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Every year many people suffer from the effects of the common cold and seasonal allergies. In the United States alone, there are 1 billion colds per year and 40 million people have seasonal allergies. People who gather in close quarters are most susceptible to the common cold. Seasonal allergies are most commonly reported in schools. Although the symptoms of the common cold and seasonal allergies can be confused it is important to know which symptoms coincide with each illness, the causes of each illness, and how people can treat them.
The common cold is a viral infection that starts in the upper respiratory tract and sometimes spreads to the lower respiratory structures, and may cause infections in the ears. The symptoms of the common cold come in waves. The initial symptoms include a tickle in the throat, a runny nose (clear, thin), and sneezing. Later the nose discharge changes to a yellowish green. A slight fever develops in some people, but typically never goes beyond 102℉. Other symptoms can occur such as coughing, sneezing, nasal congestion, headache, muscle aches, chills, sore throat, hoarseness, watery eyes, tiredness, and a lost appetite.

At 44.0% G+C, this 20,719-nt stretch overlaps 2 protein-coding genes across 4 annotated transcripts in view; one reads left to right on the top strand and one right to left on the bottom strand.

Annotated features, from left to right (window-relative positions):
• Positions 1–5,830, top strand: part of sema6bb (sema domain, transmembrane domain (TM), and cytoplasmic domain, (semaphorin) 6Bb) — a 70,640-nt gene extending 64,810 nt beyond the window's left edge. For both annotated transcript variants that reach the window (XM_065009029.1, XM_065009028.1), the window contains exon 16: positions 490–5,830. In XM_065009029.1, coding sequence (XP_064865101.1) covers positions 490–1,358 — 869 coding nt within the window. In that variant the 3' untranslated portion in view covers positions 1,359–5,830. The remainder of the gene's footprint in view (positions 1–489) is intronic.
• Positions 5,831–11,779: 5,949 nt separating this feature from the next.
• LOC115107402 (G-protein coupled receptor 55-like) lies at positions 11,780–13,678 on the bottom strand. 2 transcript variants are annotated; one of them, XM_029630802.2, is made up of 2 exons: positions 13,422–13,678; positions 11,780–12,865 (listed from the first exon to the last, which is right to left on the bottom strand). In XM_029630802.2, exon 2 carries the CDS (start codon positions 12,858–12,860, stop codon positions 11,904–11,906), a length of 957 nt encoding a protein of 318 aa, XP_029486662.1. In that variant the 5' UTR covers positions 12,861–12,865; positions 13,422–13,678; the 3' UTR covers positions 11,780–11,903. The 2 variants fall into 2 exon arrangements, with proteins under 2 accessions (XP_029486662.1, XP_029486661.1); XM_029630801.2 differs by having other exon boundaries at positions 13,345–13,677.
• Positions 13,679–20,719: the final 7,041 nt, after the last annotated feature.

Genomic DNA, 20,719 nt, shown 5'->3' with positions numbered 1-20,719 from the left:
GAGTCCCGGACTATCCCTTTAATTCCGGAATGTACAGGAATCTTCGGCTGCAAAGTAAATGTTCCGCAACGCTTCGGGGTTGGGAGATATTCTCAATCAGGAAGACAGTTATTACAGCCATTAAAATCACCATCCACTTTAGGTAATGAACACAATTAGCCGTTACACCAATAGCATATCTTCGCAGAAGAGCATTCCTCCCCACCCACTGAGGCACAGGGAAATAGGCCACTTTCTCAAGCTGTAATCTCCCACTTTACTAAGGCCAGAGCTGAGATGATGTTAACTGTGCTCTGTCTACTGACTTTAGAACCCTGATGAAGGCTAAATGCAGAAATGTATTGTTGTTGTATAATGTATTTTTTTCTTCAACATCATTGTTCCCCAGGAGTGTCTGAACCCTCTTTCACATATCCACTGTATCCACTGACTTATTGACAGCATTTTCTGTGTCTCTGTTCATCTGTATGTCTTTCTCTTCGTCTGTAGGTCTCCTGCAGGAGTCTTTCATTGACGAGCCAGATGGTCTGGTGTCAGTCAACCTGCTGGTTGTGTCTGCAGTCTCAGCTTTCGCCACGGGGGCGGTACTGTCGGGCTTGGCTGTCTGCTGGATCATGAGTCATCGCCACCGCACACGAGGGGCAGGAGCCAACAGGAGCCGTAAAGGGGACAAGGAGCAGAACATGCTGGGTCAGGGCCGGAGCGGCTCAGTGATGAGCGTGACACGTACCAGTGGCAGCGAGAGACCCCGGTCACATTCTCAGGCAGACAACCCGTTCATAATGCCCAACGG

The symptoms of seasonal allergies are an abnormal response of the immune system. People who have allergies have an immune system that reacts to a usually harmless substance in the environment. This substance is called an allergen. The symptoms of seasonal allergies are clear discharge running from the nose, itchy or dry eyes, sneezing, congestion, and a headache. An itchy nose can also be caused by allergies. Some people experience more severe symptoms like hives or difficulty breathing. Even fewer people experience extreme conditions such as diarrhea, vomiting, abdominal pain, dizziness, and mental confusion, in these cases they are advised to visit the emergency room.
The common cold is caused by several different viruses. More than 200 viruses are linked...